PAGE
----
Maternal deprivation (MD) in early life affects the development of the brain, causing cognitive losses in adulthood. Oxidative imbalance may be one of the factors that trigger these deficits. Therapies with antioxidant components, like green tea from Camellia sinensis (GT) has been used to treat or prevent memory deficits in a variety of conditions related to oxidative stress. Here we demonstrate that memory deficits caused by MD can be prevented by GT antioxidant activity in hippocampus. Pregnant female rats were used. Her puppies were submitted to MD and intake of GT. Recognition and aversive memory were evaluated, as well as hippocampal oxidative status. Data showed that MD prejudice short and long-term recognition and aversive memory and that GT protected memory. Hippocampal reactive oxygen species levels were increased in MD rats; this increase was avoided by GT supplementation. GSH was decreased on hippocampus MD rats. GT did not avoid GSH decrease, but promote the increase of total antioxidant capacity in MD rats' hippocampus. In conclusion, GT protects against memory deficits related to MD, and one of the implicated mechanism seems to be the antioxidant effects of GT.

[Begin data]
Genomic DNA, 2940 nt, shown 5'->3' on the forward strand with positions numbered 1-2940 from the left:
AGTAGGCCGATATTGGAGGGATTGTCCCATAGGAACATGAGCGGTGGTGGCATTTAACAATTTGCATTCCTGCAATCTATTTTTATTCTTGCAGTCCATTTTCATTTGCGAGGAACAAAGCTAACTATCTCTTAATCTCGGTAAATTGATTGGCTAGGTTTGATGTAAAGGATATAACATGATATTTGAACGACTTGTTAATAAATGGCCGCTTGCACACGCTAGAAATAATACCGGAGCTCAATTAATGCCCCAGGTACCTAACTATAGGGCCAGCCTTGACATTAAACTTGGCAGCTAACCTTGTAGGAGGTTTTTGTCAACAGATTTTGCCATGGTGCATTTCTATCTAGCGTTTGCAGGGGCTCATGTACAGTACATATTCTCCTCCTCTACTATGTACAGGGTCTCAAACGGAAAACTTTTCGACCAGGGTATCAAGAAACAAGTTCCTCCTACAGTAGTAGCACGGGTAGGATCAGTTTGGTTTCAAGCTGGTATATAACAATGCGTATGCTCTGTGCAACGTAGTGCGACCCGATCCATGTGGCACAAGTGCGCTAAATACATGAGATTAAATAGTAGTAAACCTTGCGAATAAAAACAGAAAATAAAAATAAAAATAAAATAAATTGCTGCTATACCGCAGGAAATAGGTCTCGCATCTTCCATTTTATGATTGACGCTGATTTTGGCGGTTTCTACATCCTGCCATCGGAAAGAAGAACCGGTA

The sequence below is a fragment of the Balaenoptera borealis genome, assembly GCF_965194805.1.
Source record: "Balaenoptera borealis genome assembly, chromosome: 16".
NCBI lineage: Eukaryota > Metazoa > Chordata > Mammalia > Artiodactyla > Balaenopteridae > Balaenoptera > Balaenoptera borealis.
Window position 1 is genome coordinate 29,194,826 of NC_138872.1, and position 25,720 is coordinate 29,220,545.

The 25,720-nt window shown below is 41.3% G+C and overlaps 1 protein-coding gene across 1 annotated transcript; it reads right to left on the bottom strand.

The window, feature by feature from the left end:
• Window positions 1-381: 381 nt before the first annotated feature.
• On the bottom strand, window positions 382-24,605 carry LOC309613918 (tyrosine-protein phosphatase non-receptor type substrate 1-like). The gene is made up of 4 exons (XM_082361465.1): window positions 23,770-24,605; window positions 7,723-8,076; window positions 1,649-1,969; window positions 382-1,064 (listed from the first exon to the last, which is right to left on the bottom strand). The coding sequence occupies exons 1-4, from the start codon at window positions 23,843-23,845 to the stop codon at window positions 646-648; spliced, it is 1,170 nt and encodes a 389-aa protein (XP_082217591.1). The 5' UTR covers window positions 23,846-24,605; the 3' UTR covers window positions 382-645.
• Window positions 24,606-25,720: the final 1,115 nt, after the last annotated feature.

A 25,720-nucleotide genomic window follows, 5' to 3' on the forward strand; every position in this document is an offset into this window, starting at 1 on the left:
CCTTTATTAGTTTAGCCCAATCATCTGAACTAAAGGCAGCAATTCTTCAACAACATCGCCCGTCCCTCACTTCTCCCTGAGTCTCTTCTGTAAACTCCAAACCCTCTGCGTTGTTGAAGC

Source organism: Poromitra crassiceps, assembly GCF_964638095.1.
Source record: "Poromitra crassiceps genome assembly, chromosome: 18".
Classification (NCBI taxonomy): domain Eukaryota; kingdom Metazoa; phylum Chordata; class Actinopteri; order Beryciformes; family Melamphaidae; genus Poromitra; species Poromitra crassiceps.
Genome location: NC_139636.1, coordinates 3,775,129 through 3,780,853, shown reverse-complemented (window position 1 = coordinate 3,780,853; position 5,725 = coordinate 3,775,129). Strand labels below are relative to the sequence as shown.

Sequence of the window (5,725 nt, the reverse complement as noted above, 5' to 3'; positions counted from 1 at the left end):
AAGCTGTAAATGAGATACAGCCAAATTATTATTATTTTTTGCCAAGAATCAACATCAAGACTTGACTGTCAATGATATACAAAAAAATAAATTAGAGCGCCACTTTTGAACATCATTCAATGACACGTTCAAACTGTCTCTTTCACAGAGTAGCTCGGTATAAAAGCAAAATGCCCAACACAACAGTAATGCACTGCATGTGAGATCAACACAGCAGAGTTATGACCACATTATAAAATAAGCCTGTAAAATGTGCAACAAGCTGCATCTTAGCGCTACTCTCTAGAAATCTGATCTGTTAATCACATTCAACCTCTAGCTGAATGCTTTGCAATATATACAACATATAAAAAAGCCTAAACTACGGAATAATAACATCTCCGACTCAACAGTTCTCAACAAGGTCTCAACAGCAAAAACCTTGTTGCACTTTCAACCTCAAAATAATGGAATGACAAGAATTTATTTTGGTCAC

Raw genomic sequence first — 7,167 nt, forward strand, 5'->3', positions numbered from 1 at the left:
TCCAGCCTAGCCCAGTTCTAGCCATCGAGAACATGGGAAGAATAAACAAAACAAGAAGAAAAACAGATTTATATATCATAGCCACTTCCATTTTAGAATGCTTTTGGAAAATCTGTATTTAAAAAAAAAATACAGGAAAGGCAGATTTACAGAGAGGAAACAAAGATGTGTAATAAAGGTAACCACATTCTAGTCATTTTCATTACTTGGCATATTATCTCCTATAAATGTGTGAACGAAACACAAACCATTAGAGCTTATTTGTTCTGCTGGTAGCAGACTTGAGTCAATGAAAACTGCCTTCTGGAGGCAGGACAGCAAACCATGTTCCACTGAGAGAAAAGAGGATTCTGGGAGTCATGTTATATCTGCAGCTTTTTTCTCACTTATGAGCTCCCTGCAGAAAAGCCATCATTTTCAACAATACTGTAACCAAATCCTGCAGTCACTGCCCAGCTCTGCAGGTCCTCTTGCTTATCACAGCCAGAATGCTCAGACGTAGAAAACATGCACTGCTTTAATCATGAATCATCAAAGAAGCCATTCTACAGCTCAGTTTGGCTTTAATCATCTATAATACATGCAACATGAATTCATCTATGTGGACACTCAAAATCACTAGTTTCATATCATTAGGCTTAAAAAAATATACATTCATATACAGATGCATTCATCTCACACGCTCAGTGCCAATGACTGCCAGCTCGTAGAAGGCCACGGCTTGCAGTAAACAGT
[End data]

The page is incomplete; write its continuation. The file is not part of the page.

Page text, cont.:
Keywords: Antioxidants; Early-life stress; Inhibitory avoidance; Object recognition; Oxidative stress.
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